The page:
Synopsis (Goodreads): When a young American research assistant is killed by a lion, three people are devastated – Jed Banks, an American Special Forces soldier serving in Afghanistan; Professor Christine Wallis, a wildlife researcher in South Africa; and Hassan bin Zayid, a hotel magnate in Zambia. The victim, Miranda Banks-Lewis, was their daughter, protegee and lover respectively. Desperate to find out what happened to Miranda, Jed and Christine set out on a perilous journey of discovery. Forced to pit themselves against the continent’s dangers, they will also learn shocking truths about the woman they thought they knew.
There are many arguments for not finishing a book once you’ve started it, and while I acknowledge and accept them, I rarely give up on a book once I’ve started. There are exceptions I can count off on one hand, and this book I have to say came pretty darn close. It is a definite candidate for the worst book I have ever read (although Outlander still edges it out on certain levels), so let’s just say this review is going to be my good deed for the day because if I can spare you the pain of reading it, I consider my job done.
I’m going to struggle to keep this from turning into a full-scale rant, so I apologise in advance if it does descend to that level. When this book was recommended to me and I read the synopsis, it did appeal to me – Zambia is a country I recently visited and fell in love with, especially the sunsets on the river. I therefore welcomed the chance to revisit the country in literary form, hoping this would be adventure fiction of the Wilbur Smith variety (big fan!). After all, good authors and well-written books can really evoke a sense of time and place, reading being a means of going places when we have to stay where we are.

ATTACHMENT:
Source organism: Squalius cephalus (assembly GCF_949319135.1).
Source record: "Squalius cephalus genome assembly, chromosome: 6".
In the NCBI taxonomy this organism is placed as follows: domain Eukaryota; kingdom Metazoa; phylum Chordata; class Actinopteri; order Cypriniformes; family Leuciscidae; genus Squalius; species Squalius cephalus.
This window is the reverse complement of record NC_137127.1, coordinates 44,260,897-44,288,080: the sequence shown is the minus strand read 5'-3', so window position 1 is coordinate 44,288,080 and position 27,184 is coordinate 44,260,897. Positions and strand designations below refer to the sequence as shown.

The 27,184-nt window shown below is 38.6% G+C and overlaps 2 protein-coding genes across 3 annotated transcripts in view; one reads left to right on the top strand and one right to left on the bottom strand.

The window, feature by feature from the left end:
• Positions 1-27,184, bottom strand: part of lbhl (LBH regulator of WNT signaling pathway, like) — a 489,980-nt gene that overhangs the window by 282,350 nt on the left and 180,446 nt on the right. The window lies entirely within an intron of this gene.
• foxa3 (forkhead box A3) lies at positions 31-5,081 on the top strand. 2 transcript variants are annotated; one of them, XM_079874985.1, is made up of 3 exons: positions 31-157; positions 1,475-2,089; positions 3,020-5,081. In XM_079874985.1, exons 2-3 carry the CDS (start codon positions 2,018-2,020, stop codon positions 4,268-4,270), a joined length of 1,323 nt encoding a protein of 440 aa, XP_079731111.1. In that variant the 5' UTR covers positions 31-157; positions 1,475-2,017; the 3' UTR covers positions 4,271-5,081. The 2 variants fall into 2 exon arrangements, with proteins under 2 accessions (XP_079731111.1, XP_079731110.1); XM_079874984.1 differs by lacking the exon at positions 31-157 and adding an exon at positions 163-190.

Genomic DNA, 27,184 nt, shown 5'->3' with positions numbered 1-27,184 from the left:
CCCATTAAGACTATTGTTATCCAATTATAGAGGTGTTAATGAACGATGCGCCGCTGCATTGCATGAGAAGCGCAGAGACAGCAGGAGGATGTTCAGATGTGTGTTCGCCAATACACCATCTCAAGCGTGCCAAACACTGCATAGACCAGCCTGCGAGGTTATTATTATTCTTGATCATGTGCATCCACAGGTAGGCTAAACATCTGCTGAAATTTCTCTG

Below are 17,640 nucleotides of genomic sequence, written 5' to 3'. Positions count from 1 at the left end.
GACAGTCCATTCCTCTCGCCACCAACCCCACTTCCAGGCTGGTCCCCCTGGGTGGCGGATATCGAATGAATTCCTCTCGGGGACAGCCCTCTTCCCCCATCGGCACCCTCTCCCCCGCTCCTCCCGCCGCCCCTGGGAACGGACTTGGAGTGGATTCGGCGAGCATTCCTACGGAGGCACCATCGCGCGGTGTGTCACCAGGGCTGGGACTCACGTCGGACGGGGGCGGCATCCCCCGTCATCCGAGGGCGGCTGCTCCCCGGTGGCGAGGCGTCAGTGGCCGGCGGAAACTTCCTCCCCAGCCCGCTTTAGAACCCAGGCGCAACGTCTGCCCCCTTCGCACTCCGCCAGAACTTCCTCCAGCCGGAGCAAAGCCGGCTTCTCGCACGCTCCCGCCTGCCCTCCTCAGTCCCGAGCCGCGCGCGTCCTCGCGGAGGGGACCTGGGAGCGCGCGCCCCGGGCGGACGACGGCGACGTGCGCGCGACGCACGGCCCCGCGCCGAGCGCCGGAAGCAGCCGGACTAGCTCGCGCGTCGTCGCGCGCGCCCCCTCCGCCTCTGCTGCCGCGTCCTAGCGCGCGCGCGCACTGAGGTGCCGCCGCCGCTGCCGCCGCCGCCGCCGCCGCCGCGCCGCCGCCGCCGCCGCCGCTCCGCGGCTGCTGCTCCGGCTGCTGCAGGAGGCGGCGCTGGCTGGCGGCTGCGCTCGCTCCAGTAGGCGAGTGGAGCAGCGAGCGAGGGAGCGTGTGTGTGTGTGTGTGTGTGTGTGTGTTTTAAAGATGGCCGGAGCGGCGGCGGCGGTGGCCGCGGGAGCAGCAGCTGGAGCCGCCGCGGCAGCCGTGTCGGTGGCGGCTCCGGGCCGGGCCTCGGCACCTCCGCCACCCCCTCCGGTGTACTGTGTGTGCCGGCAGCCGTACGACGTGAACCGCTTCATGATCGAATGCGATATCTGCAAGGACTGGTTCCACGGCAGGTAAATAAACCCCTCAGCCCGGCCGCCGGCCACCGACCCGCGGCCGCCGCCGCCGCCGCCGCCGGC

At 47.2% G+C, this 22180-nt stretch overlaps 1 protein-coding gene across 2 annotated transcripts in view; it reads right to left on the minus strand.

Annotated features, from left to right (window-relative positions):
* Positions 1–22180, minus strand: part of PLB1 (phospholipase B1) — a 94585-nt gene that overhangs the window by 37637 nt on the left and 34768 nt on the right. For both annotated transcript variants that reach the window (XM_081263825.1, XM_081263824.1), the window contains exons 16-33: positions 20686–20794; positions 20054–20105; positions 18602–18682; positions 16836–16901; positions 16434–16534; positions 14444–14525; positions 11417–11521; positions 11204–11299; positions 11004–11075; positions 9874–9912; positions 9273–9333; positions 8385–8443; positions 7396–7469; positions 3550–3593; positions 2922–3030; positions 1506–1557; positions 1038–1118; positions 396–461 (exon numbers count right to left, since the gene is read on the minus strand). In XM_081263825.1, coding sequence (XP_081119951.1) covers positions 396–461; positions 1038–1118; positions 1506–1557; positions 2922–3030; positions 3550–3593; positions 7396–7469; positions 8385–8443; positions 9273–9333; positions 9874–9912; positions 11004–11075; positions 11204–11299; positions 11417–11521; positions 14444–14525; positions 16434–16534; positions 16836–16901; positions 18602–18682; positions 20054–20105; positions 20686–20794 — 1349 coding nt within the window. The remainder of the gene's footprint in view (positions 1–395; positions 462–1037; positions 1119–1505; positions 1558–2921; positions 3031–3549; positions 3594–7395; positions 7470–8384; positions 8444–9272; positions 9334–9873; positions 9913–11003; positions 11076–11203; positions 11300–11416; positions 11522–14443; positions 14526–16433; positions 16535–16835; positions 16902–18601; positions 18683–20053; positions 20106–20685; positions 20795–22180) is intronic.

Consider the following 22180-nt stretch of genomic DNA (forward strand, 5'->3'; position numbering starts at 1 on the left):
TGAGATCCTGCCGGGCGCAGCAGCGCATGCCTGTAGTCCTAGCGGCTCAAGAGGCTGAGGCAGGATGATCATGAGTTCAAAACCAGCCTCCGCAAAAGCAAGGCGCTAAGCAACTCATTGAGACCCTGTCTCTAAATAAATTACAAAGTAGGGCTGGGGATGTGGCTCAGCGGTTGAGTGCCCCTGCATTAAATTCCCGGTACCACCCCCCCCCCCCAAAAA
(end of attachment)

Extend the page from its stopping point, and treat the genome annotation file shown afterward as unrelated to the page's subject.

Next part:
Sadly, it was not to be. The writing was terrible with over-explanations and irrelevant detail that got in the way of the pace of the plot, and was equal parts awkward and irritating. Little or no credit for intelligence was accorded to the reader – it almost felt like the author was writing for an alien from outer space. The icing on the cake (and honestly speaking the point at which I should have stopped reading) was when I realised that the voices of one of the characters in the book was that of the lions. Uhm…W.T.F? The other characters didn’t fare any better. They were two-dimensional and unimaginative stereotypes – your atypical US Special Forces soldier, an undercover CIA agent cum lion researcher, an annoying but idealistic reporter and a Muslim terrorist.
In persevering however, I did get a lot of practice rolling my eyes, especially as the plot got ridiculously twisted and I kept feeling bogged down in verbose and irrelevant over-explanatory flashbacks. The author did manage to wrap up everything really neatly all things considered over the last 80 pages or so, although even there I felt like as much as he wanted to pick up the pace toward an exciting climax, he could have maybe done it in 50 fewer pages? The bad guy gets eaten by lions, the good guys live and find love, and live happily ever after. Sorry – was I supposed to say spoiler alert?
Clearly, I’ve also failed in my attempts to not descend into a rant, but there you have it. Avoid.